I can't remember where I heard of this story on funding the research for the Manhattan Project. (It may be apocryphal.) In any case, this version is complete fiction.

The Twenty Third Person

History is full of great people at monumental events, changing the world. People like Napoleon at Waterloo or Paul Tibbets dropping the atomic bomb at Hiroshima. But, what about those other people, the ones who started a chain of events that led up to that moment.

It was the fall of 1939. The war in Europe had started. 
They would get the math wrong and decide that a nuclear reaction could not be made into a bomb.
The joint British and Canadian research project "Tube Alloy" was merged with the US "Manhattan Project" in 1943 under the Quebec Agreement.
were in a frantic race to develop the new “super weapon” — the atomic bomb. In the United States the matter did not seem as urgent.

The principle behind the atomic bomb is really very simple. It is an uncontrolled chain reaction started when a neutron strikes the nucleus of a U-235 atom releasing energy and more neutrons.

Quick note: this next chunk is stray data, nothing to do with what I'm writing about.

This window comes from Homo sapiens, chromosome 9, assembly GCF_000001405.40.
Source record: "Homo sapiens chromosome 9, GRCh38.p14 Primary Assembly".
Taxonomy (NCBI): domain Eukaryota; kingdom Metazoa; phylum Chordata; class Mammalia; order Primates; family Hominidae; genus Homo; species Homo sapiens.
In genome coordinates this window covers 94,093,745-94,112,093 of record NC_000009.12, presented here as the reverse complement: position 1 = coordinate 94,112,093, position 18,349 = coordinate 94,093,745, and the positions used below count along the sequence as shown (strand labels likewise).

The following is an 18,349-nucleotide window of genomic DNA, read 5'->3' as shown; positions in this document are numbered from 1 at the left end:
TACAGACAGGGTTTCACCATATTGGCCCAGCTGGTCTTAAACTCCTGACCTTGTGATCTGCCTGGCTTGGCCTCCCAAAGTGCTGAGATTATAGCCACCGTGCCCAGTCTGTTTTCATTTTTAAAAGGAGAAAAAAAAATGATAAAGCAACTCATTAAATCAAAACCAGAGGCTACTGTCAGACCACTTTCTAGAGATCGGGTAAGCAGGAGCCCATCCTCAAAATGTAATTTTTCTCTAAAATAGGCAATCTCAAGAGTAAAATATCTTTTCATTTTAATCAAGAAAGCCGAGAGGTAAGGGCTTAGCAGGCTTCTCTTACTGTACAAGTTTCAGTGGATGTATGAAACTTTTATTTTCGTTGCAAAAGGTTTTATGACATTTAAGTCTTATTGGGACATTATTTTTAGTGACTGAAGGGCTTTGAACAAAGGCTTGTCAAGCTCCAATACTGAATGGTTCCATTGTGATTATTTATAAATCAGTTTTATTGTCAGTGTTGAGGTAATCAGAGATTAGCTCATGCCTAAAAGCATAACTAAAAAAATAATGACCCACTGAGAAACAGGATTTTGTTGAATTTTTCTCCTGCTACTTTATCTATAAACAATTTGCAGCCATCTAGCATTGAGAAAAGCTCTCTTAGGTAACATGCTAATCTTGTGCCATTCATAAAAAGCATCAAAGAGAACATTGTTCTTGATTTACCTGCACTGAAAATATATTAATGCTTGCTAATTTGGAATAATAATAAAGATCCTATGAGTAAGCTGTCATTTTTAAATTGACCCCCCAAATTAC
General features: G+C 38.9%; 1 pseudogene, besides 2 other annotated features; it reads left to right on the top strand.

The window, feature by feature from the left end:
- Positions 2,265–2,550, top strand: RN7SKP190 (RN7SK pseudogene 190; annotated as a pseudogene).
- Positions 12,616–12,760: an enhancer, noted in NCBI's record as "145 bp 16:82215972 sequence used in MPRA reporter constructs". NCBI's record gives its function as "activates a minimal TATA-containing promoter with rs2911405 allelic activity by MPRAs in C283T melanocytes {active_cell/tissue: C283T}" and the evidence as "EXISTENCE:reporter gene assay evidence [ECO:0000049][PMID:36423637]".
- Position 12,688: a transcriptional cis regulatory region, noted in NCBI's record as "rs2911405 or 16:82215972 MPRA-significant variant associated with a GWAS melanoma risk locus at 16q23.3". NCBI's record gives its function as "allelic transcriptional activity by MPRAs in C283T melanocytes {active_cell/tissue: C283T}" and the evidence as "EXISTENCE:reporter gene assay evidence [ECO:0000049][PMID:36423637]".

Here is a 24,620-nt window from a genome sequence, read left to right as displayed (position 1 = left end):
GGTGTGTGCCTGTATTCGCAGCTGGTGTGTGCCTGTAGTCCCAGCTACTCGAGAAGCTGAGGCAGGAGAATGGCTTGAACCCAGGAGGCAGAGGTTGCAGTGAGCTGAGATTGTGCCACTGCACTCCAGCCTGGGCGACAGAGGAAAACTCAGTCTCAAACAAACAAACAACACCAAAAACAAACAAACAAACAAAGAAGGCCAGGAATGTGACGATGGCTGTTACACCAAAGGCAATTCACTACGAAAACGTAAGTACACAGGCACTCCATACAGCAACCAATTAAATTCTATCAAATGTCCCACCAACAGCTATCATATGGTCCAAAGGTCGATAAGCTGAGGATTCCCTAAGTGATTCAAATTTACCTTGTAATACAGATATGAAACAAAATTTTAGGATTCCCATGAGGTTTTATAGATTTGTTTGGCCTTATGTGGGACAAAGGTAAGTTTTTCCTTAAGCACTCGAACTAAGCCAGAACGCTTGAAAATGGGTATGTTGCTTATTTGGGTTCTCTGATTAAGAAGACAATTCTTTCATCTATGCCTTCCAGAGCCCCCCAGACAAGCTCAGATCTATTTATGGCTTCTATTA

The hardest part is getting it all together.

“Hurry Mary Margret. You don’t want to be late for work.” (Only her Mum used her full name, to everyone else she was plain ‘Mary’.)

“Yes Ma, I’m coming.”

Mary had a typical middle class bedroom, in a typical middle class house, in a typical middle class neighbourhood. The afternoon light coming through the windows was filtered by the large oak tree in the yard and the slightly yellowing lace curtains. A pink and mauve diamond patterned wallpaper graced the wall. One bed, one dresser and a closet, nothing fancy, but, Mary liked it.

As she finished straightening the pink chenille bedspread her mind turned to the news from Europe. She hated the thought of war. Her parents were from England. Every evening they tuned in the BBC world service to get the latest news. It got worse every day.

“At least Charlie won’t be going to war.” she thought.